Thank God the athletes have arrived! Now we can move on from leftie multicultural crap. Bring back red arrows, Shakespeare and the Stones...!
Aidan Burley, (UK Conservative MP)
To put it bluntly, most of us prefer our own kind.David Goodhart (Author)
New Diversities vol. 16, No. 2, 2014ISSN ISSN-Print 2199-8108 ISSN-Internet 2199-8116
From Multiculturalism to Interculturalism A commentary on the Impact of De-racing and De-classing the Debate*
by Harshad Keval (Canterbury Christ Church University)
Recent discourses surrounding the so-called death or decline of multiculturalism are characterised by a movement towards notions and practices of Interculturality,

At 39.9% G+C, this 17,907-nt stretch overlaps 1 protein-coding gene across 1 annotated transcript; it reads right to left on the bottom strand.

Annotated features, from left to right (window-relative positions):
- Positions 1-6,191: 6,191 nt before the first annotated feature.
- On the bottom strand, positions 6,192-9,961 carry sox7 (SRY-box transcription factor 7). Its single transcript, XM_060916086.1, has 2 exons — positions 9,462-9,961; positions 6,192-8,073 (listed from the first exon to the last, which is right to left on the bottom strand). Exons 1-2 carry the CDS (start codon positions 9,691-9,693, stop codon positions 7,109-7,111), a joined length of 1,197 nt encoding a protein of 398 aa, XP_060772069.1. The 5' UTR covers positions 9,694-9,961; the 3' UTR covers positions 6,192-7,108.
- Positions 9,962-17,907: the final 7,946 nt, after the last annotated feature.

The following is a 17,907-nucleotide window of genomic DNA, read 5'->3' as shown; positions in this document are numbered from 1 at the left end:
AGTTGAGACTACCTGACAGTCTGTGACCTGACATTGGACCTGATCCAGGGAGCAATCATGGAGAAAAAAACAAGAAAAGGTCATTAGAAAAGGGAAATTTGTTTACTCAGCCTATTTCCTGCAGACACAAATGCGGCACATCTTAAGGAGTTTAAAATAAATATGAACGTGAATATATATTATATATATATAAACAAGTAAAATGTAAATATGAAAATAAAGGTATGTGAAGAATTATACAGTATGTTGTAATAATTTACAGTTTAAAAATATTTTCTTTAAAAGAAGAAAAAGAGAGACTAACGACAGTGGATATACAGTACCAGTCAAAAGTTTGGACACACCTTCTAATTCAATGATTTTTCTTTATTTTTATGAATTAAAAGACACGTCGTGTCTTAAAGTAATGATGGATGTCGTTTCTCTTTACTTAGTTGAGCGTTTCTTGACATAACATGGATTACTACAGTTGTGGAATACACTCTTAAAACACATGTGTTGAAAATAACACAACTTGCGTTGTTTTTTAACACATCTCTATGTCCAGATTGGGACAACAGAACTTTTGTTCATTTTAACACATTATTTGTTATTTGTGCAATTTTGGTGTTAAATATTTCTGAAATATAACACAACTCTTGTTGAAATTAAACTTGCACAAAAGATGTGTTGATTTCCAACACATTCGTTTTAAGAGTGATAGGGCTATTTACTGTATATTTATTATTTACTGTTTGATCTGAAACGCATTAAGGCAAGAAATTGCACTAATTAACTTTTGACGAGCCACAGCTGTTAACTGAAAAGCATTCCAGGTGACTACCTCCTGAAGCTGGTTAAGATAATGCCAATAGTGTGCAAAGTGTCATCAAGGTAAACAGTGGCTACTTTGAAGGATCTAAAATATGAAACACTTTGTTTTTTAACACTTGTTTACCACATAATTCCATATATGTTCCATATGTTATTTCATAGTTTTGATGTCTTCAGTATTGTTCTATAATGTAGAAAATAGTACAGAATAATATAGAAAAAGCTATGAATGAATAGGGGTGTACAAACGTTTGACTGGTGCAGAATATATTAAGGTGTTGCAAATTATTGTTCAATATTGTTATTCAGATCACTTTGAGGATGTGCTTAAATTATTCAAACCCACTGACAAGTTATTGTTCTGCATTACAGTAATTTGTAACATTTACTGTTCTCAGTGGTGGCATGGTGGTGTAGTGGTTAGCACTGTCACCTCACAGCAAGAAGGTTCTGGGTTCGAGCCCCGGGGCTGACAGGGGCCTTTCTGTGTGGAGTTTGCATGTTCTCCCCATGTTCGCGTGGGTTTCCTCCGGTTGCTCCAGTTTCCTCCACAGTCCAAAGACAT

Interculturalism and what have been called new frameworks for diversity and race. The contemporary socio-cultural landscape is characterised by the persistence of racism, both institutionally and interactionally embedded, which is increasingly re-generated on the political European stage. In this paper I argue that more vigilance may be required before a wholesale acceptance of these new frameworks is mobilised. The rise of Interculturalism in un-nuanced forms is underwritten by parallel processes of anti-multiculturalism, cultural racism, and the demise of the spaces within which the class-race dialectic can be articulated. Finally, the policy gaze has both racialised the debate on cultural difference using the focus on particular different groups, and deemed other black and minority ethnic groups as officially less troublesome. I argue that this economically and politically expedient rendition of the sociocultural landscape leads to a distorted analysis of differential subjugation. In an apparently post-race era of diversity, racialised experiences need to be articulated more richly and with more political weight than interculturalism may currently facilitate.